When a teen acts defiant, belligerent, and disobedient, parents might think that a boot camp for teens will straighten the kid out. What parents don’t realize is that these boot camps for troubled teens can often make matters worse and not better.
What are Teen Boot Camps?
Teen boot camps are punishment-based programs with military-style structure, strict discipline and rigorous exercise. Often physical labor or exercise, like doing push ups, is used as a punishment. These programs are designed to break down a teen’s resistance to authority and force them to obey the rules. Teen boot camps are based on tactics used in actual military boot camps. While adults may choose to enlist and undergo military training, teens who are forced to attend boot camps may find the harsh treatment more harmful than helpful.
Teen Boot Camps Focus on Discipline and Punishment
Boot camps for troubled teens use punishments and fear as the main motivations to change behavior. Psychologists say that this kind of negative reinforcement is especially bad for teens with low self esteem. Teens with emotional and psychological issues need to live in a calm, structured environment where they feel safe, and where they can get therapy to help them with their problems.
The focus in boot camps for troubled teens is to force teens to change their behavior. Teens will change their behavior in order to avoid harsh punishments, and that may work in the short term. But without therapy to get to the underlying cause for that behavior, teens are only temporarily changing their behavior. They are not working through their problems or healing their emotional wounds. The change in behavior is based on external motivation – avoiding punishment – and not on internal motivation to do the right thing.
When teens leave these boot camps, and they no longer have someone giving them orders, they still haven’t learned how to make good choices and consider the real-world consequences of how they behave. They have not learned self-control or self-discipline. Rather, they have learned to avoid being punished.
Teen Boot Camps Do Not Provide Individual Therapy
Teen boot camps do not provide individual therapy. On the other hand, therapeutic boarding schools or behavior modification programs offer a safe, structured environment for teens with individualized therapy programs and individualized academic programs. Troubled teens need help with their emotional or psychological problems. Their change in behavior should be from a change in thinking, and from understanding the root causes of their problems. They need to learn how to process their emotions and cope with stressful situations. They need to learn to think through the consequences of their actions.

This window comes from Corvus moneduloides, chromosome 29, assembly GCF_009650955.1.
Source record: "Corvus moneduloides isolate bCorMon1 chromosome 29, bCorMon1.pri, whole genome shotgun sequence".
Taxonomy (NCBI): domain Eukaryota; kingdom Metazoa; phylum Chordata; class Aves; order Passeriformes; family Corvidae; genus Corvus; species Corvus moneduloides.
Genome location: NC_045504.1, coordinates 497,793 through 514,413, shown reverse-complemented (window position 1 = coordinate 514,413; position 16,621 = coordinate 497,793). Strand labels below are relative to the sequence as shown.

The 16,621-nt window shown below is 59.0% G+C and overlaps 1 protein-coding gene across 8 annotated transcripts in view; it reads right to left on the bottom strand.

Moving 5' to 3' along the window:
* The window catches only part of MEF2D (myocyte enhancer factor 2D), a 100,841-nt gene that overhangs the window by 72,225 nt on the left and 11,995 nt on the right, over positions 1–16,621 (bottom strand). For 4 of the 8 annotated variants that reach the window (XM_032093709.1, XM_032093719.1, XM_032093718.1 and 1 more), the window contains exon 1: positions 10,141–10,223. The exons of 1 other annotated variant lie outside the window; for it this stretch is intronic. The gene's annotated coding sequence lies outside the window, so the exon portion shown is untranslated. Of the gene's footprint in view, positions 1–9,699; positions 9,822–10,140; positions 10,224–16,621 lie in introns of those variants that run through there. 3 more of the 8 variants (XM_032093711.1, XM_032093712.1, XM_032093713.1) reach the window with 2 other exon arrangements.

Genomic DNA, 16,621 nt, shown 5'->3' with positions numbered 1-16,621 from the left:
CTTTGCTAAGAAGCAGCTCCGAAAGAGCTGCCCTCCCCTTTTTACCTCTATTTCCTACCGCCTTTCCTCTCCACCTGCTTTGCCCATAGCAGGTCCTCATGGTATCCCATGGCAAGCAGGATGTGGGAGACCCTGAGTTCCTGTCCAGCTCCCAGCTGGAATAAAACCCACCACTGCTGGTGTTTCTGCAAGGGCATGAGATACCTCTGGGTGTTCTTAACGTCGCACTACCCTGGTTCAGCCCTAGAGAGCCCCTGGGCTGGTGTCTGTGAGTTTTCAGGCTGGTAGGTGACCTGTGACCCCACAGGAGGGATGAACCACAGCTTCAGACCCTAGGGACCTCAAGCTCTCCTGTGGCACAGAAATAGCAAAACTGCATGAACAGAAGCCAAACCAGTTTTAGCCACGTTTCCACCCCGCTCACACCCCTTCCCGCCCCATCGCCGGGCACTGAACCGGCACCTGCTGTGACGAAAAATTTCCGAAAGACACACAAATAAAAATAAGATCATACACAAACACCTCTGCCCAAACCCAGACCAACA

Teen Boot Camps Do Not Provide Family Therapy
Family therapy is also neglected in boot camps for troubled teens. Parents with troubled teens need to know how to interact and communicate with their teen and with each other. They need to repair their family relationship. Therapeutic boarding schools offer family therapy and transitional support to help the teen and the family adjust to life once the teen has returned home. This helps to prevent the teen’s relapse into old behaviors. Unfortunately, teen boot camps do not provide family therapy or follow-up support.
When Does Punishment Become Abuse?
A concern about boot camps for troubled teens is that the approach they take borders on abuse. Drill sergeants shout at teens. Confrontation and punishment is the focus. Emotional and psychological needs are ignored. As parents, you need to feel comfortable with your teen’s placement. Does the structure of the program you’re considering align with your style of discipline and child rearing? Or does it just feel abusive?
Does It Help or Hurt?
Teens who are forced to attend teen boot camps can become more distrustful of their parents and more disconnected.They may feel their parents have abandoned them and given up on them. Rather than getting help for their problems, they believe they are being punished for behaviors that they don’t understand and they don’t know how to control. They don’t get help with their emotional and psychological conditions; they do not receive the supportive and compassionate care that they need; and they don’t participate in family therapy which could help the entire family to heal.
Although teens may comply with orders while in the boot camp, they often return to old behaviors when they are released, because the threat of punishment is no longer there. They may become even more resentful and resistant to authority.
Getting Help to Make the Right Choice
HelpYourTeenNow is a parent advocate group that can help you to find the best therapeutic program for your troubled teen. Their experienced staff understands the different kinds of programs available. They can help you sort through the options and find a program where you can trust that your teen will be safe and well-cared for as they receive help with their issues.